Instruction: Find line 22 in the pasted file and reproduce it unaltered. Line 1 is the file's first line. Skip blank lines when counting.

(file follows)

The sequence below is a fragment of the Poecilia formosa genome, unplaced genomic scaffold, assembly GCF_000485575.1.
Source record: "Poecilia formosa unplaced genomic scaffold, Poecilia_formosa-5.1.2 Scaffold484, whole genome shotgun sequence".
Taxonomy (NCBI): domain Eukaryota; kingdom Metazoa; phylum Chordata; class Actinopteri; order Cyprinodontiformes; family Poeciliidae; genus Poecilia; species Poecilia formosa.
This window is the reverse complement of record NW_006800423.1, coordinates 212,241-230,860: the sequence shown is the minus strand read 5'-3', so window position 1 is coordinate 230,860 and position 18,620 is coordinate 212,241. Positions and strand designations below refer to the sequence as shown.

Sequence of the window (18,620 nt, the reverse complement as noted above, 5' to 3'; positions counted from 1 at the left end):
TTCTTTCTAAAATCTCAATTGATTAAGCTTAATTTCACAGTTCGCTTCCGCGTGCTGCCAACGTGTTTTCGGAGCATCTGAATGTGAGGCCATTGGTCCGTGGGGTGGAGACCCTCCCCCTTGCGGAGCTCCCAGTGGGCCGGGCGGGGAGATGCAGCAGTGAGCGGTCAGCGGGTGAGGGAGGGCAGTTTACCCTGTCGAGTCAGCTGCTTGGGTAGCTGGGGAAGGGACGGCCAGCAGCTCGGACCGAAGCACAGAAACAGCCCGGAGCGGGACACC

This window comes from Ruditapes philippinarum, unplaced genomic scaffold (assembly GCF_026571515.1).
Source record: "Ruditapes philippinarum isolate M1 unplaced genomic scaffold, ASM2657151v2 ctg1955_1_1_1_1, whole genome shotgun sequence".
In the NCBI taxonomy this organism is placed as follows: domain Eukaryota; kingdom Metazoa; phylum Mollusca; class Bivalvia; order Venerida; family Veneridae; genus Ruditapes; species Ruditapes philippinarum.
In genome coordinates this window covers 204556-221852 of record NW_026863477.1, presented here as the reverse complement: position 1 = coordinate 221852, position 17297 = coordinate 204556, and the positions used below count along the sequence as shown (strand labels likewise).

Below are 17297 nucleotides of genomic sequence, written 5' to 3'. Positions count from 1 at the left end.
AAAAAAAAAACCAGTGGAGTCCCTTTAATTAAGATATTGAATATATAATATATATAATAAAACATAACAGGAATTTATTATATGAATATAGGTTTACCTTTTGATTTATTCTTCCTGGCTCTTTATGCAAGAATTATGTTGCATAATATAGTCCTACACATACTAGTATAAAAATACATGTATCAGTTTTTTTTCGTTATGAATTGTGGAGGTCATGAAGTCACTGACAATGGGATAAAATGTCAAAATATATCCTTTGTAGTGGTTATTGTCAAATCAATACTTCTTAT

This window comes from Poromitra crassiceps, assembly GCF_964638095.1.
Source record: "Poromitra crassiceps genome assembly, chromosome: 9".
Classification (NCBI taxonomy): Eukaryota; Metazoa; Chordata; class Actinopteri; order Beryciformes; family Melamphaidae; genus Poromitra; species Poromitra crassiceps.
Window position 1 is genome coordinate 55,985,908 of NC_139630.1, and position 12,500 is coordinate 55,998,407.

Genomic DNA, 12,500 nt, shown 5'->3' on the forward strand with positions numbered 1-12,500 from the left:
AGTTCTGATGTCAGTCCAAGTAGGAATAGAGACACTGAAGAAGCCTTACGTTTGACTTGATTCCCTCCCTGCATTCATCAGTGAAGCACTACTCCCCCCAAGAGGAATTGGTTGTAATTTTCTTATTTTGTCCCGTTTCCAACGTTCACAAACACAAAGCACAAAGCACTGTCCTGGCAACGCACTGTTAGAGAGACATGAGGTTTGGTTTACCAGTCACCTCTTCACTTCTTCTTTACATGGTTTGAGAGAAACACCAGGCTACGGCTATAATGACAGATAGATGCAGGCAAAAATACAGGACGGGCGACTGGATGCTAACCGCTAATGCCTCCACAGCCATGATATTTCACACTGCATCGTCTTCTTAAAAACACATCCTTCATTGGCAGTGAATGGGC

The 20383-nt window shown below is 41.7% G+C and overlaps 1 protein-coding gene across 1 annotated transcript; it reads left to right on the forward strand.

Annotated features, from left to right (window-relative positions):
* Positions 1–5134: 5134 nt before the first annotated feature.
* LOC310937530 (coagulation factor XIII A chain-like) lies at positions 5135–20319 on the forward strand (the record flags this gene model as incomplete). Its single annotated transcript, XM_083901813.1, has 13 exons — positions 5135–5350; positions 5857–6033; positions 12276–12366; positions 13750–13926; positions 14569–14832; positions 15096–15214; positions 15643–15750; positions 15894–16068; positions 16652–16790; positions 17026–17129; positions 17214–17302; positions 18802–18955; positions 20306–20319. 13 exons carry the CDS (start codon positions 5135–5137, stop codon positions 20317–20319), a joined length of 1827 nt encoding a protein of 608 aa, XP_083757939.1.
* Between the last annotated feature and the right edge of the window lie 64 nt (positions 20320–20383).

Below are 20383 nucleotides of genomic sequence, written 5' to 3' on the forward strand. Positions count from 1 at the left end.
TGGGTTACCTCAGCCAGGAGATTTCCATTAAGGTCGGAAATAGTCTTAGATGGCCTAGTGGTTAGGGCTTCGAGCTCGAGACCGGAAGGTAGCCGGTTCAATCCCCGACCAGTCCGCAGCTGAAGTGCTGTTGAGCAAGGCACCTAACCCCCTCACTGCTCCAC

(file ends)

* LOC310937530 (coagulation factor XIII A chain-like) lies at positions 5135–20319 on the forward strand (the record flags this gene model as incomplete). Its single annotated transcript, XM_083901813.1, has 13 exons — positions 5135–5350; positions 5857–6033; positions 12276–12366; positions 13750–13926; positions 14569–14832; positions 15096–15214; positions 15643–15750; positions 15894–16068; positions 16652–16790; positions 17026–17129; positions 17214–17302; positions 18802–18955; positions 20306–20319. 13 exons carry the CDS (start codon positions 5135–5137, stop codon positions 20317–20319), a joined length of 1827 nt encoding a protein of 608 aa, XP_083757939.1.